By Brent Cabatan
Lights, Camera, Christmas!
For the folks on Wakefield Court, Christmas begins before the Halloween candy is even passed out.
Known its house-to-house hanging lights and creatively over-the-top props, Wakefield Court’s award-winning Christmas light collaboration has been a holiday must see in the Santa Clarita Valley for years.
The residents of Wakefield Court have their first Christmas decoration meeting around Halloween, according to a resident who has lived on the street for two years.
The seemingly countless amount of lights that adorn the street in general are held in a warehouse owned by a Wakefield Court resident while the decorations on each house are stored by their respective owners.
The actual decorating begins in early November, starting with the aforementioned hanging lights, and most of the lights and props on individual houses are up by Thanksgiving.
Wakefield Court is transformed into a world almost its own, the epitome of the holiday season, so it’s no wonder that families file in to get their slice of Christmas cheer. Some park nearby and walk the street, some stay in their cars and slowly drive by each house.
“I love to see the light in the children’s eyes when they see all of the lights, it’s fun,” said Russ Cox, whose family has lived on the street since 2005.
Some residents take advantage of the attention that the lights bring by gathering donations for charities. One family collects toy donations for the Boys and Girls Club, for example, and another sells mistletoe to gather money for a different charity.
“I’m a Christmas nerd,” said Denise Dacorsi, who moved to Wakefield Court in March. “My first visit up here was last year and I said to myself, ‘we are going to live there,’ and sure enough, 40 days later we found this house.”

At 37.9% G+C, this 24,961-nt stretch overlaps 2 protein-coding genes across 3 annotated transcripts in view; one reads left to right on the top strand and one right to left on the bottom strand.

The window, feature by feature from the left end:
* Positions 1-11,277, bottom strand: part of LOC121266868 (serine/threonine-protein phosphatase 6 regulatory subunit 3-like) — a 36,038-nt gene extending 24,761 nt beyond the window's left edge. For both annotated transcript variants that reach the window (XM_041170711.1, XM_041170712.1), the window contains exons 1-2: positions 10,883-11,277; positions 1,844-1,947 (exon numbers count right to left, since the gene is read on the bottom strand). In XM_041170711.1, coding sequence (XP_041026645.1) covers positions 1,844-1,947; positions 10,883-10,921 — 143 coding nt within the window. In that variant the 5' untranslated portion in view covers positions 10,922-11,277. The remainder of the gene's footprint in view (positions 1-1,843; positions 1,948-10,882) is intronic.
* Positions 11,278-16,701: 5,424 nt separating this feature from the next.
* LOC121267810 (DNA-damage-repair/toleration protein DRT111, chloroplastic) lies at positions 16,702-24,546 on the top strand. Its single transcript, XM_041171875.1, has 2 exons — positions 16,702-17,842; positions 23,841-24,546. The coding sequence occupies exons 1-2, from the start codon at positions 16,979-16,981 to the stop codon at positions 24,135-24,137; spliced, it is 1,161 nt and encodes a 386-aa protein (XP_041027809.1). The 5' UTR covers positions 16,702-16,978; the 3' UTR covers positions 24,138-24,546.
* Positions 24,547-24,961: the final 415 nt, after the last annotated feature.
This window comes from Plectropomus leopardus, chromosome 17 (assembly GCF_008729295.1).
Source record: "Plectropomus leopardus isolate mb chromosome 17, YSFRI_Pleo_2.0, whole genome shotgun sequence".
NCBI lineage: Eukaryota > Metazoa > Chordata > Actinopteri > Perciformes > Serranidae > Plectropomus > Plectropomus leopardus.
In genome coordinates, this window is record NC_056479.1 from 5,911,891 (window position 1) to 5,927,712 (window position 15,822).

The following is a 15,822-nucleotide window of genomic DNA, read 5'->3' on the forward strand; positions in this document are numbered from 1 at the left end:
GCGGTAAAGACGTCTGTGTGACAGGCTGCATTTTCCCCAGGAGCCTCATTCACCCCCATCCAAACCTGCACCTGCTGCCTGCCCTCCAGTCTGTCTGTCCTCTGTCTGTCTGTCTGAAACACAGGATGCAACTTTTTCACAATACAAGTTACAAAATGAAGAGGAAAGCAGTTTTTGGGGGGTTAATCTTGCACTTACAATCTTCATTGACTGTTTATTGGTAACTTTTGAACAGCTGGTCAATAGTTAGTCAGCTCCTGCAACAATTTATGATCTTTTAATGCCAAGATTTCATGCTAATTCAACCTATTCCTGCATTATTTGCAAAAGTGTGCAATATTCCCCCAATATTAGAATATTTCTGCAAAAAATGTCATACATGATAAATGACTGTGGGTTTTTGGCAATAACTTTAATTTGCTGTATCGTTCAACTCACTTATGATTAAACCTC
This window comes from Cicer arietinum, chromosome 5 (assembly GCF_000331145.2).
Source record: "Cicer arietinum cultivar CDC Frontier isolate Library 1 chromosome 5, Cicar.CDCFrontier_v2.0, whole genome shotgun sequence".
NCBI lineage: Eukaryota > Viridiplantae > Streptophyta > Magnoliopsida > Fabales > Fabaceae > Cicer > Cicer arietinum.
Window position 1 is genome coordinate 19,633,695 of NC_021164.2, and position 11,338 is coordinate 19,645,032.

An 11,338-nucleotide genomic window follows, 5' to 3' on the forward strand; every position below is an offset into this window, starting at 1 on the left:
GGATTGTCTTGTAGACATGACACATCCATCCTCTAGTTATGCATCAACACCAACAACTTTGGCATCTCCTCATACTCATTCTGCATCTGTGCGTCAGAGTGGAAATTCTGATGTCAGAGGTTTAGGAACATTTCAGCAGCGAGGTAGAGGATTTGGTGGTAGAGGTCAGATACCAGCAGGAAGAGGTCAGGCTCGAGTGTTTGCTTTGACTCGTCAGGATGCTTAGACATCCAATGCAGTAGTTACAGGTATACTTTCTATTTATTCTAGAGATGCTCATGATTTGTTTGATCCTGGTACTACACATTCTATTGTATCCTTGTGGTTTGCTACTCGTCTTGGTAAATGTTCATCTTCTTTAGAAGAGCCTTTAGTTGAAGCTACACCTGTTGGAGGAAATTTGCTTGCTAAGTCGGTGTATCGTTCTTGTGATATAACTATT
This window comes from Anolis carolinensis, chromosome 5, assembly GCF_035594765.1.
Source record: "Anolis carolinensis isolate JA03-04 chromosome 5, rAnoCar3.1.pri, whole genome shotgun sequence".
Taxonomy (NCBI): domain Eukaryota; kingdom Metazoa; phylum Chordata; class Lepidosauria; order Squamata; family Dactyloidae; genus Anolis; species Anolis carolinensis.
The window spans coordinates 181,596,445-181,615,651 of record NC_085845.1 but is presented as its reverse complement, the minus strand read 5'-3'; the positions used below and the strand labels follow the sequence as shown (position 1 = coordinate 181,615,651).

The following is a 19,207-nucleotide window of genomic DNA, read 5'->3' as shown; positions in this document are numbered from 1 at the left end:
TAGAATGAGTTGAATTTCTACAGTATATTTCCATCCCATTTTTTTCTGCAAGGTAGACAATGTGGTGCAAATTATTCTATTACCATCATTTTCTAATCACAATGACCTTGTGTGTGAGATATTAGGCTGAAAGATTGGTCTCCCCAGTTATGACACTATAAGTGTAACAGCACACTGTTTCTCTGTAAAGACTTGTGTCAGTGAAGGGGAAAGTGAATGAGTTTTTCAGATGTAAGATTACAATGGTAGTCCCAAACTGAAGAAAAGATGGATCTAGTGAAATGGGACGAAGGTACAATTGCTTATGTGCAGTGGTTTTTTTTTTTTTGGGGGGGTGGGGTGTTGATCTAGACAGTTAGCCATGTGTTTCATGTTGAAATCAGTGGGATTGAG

The massive amount of lights and decorations begs the question: how much does it cost to keep this Yuletide utopia running?
“We are expecting our electric bill to be $850 for the month,” Dacorsi said.
There are 40 houses on Wakefield Court, and only two families choose not to participate. Therefore, the cost to light up street is about $30,400 for a single month, enough to buy a 2013 Chevy Camaro, with $6,000 to spare.
“A lot of people ask if Edison cuts us a break,” Cox said. “ No. Not at all.”
Of course, the residents of Wakefield Court are looking to cut down on the cost as much as possible — starting with the hanging lights, so a few homes on the street are already using LED hanging lights, which cost less to operate. But depending on the number of lights, it could cost as much as $17,000 to make the make the switch.
For the folks on Wakefield Court, the holiday season is a drain on their time and fiscally demanding, yet they continue the tradition largely without complaint. It’s a display of unselfishness and unwavering holiday spirit that, judging from the crowds it draws each year, is much appreciated.
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